Explaning Test Results/Karyotypes to Parents



Explaning Test Results/Karyotypes to Parents
Explaning Test Results/Karyotypes to Parents
This is a sample test result form that may look familiar to you if
someone you love has been diagnosed with mosaic Down
syndrome. Our goal is to help you interpret these results.
1. The specimen type indicates that this particular test looked only at
blood cells and not at cells of any other tissues (for example, skin cells).
Because these cell types have different origins, they could have different
percentages of cells with trisomy 21. For example, a child with MDS may
have an extra chromosome 21 in 60% of their skin cells but only 30% of
their blood cells. Research studies are being done to determine what these
different percentages mean.
2. Metaphase occurs when cells are dividing. Since the DNA condenses
at this stage, it is possible to count the number of chromosomes present.
Metaphases Counted means that the technician actually counted the
number of chromosomes in 21 cells but did not look at them in great detail.
Metaphases Analyzed means that the technician looked closely at the
chromosomes to look for small amounts of extra or missing genetic
information. In this case the technician looked closely at 6 cells.
Metaphases karyotyped means that an even more thorough analysis was
done where the chromosomes were lined up as seen in the explanation of
karyotypes (see #5).
3. The number of cultures shows that cells were grown in more than
one dish. This is to prevent errors due to sample contamination. In this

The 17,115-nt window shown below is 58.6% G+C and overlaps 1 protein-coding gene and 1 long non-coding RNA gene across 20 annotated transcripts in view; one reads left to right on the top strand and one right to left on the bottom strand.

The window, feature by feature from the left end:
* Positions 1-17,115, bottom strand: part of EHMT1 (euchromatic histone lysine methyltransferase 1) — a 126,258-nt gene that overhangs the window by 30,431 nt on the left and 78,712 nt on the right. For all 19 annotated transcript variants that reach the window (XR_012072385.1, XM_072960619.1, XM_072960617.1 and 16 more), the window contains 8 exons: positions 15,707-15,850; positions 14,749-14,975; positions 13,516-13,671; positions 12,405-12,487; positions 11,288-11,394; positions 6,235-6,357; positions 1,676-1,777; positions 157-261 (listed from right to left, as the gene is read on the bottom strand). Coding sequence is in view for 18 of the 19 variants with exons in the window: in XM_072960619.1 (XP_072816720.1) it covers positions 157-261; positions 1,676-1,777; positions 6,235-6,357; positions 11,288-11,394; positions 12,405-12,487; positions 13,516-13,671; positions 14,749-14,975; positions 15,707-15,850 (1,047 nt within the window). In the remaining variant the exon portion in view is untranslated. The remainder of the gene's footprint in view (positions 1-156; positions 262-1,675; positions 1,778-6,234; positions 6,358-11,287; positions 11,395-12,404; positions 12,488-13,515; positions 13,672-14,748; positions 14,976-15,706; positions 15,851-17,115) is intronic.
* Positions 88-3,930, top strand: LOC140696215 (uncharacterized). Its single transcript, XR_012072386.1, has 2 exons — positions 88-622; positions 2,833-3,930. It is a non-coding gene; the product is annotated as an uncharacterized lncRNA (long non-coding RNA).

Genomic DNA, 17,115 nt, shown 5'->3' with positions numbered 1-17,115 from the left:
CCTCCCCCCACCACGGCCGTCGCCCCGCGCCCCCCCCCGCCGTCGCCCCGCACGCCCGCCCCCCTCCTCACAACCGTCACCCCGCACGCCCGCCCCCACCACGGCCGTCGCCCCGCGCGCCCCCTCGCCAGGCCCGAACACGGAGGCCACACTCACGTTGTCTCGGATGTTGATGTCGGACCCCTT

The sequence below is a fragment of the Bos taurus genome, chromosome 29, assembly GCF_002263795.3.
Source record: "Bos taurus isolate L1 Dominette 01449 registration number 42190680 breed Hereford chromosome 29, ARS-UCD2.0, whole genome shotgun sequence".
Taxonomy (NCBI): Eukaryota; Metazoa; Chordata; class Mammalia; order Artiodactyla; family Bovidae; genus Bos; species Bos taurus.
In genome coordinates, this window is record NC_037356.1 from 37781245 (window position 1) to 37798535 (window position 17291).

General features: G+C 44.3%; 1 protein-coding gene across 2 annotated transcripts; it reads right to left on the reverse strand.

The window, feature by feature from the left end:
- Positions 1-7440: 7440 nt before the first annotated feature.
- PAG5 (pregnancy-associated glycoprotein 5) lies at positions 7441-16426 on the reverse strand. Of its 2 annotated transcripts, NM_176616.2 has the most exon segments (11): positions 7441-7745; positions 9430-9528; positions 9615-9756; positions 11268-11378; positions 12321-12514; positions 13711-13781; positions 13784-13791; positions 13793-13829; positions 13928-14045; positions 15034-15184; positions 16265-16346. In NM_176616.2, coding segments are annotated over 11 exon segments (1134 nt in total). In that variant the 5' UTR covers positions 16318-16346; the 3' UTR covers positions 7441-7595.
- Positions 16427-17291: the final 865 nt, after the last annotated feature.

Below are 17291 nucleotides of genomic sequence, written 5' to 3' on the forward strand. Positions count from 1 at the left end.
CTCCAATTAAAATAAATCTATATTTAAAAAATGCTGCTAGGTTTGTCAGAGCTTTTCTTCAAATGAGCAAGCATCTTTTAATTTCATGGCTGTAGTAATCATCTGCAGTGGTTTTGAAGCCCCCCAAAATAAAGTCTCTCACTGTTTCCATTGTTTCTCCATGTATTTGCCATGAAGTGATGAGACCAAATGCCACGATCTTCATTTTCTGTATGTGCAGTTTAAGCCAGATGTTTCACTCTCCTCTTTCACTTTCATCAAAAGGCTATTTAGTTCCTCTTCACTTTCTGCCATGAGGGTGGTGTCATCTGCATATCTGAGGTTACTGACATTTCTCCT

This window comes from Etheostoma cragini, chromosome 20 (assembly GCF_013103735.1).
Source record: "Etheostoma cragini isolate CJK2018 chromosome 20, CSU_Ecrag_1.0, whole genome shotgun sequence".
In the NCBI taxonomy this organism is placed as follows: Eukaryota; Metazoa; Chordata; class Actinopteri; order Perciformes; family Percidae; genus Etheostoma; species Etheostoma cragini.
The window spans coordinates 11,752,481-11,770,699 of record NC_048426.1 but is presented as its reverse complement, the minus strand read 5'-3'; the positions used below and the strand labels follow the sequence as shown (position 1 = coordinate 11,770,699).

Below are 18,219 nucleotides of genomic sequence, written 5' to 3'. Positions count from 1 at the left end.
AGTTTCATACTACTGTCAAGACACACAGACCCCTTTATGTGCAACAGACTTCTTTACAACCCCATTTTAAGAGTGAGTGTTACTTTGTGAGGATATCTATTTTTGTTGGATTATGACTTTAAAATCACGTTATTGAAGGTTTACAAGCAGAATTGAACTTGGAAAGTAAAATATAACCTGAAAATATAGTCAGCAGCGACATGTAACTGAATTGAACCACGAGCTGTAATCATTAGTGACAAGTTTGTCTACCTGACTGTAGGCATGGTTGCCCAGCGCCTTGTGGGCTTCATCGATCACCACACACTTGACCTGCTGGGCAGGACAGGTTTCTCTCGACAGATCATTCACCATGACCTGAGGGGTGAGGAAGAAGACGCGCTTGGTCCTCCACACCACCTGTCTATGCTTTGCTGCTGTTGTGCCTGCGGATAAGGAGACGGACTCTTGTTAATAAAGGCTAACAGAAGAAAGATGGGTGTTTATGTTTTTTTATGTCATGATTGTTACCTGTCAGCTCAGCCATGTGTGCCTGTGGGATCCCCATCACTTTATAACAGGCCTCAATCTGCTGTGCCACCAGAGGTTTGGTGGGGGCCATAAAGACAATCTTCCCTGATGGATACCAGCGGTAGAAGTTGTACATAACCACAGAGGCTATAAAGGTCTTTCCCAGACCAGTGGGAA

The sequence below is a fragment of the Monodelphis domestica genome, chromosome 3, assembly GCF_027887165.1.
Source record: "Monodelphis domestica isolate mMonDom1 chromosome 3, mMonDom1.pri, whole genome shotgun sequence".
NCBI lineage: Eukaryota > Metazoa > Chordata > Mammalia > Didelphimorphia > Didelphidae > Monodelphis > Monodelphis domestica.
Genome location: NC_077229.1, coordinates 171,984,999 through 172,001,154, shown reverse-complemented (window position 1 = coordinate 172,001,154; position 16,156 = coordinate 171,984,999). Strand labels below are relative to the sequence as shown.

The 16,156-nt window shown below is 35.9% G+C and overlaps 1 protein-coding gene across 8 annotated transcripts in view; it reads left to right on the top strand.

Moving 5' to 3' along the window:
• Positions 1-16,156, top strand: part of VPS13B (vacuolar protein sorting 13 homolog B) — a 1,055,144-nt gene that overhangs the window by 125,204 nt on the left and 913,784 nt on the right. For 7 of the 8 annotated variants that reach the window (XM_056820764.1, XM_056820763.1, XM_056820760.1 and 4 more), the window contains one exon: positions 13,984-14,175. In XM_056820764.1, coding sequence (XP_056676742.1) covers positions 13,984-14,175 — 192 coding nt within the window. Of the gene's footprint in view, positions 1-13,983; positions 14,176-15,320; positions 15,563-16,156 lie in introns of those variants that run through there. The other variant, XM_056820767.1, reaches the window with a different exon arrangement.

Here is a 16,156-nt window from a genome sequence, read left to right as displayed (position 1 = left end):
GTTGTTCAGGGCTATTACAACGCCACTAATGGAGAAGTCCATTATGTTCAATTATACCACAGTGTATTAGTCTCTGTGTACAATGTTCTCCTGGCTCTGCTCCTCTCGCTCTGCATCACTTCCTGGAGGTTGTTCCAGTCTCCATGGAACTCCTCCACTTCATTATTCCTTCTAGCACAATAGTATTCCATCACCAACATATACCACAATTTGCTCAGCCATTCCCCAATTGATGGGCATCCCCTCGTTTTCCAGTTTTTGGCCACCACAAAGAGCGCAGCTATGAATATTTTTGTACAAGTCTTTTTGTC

case, two dishes were used. That way if something goes wrong with one
dish, there is still another one that can be used. Results from two dishes
are more reliable than results from one dish.
4. The banding techniques and resolution describe the methods used
for these studies. For mDs or Ds, it is not necessary to have high
resolution because we are dealing with an entire extra chromosome.
Higher resolutions are necessary when looking at smaller amounts of extra
or missing information.
5. All of the organs (heart, liver, pancreas, etc.) in our body are made up
of cells. Each cell contains the genetic information (an instruction manual)
our body needs to grow and develop. The genetic information is packaged
into chromosomes. There are 23 pairs of chromosomes, and each contains
a different set of genetic instructions. Since our blood is also made up of
cells, our chromosomes can be found there too.
When most of us are conceived we get one copy of each chromosome from
our mom in the egg and one copy of each chromosome from our dad in the
sperm. Since there are 23 pairs of chromosomes and we get 2 copies of
each, we wind up with a total of 46 chromosomes. Below is a picture of all
the chromosomes in an individual cell- this picture is also called a
The first 22 chromosomes are the same in males and females. It is the 23rd
chromosome, known as the sex chromosomes, that determines whether
the person is male or female. Females have two Xs and males have one X
and one Y. Since the above figure shows two X chromosomes, this
karyotype is from a typical female. However, you will rarely see such a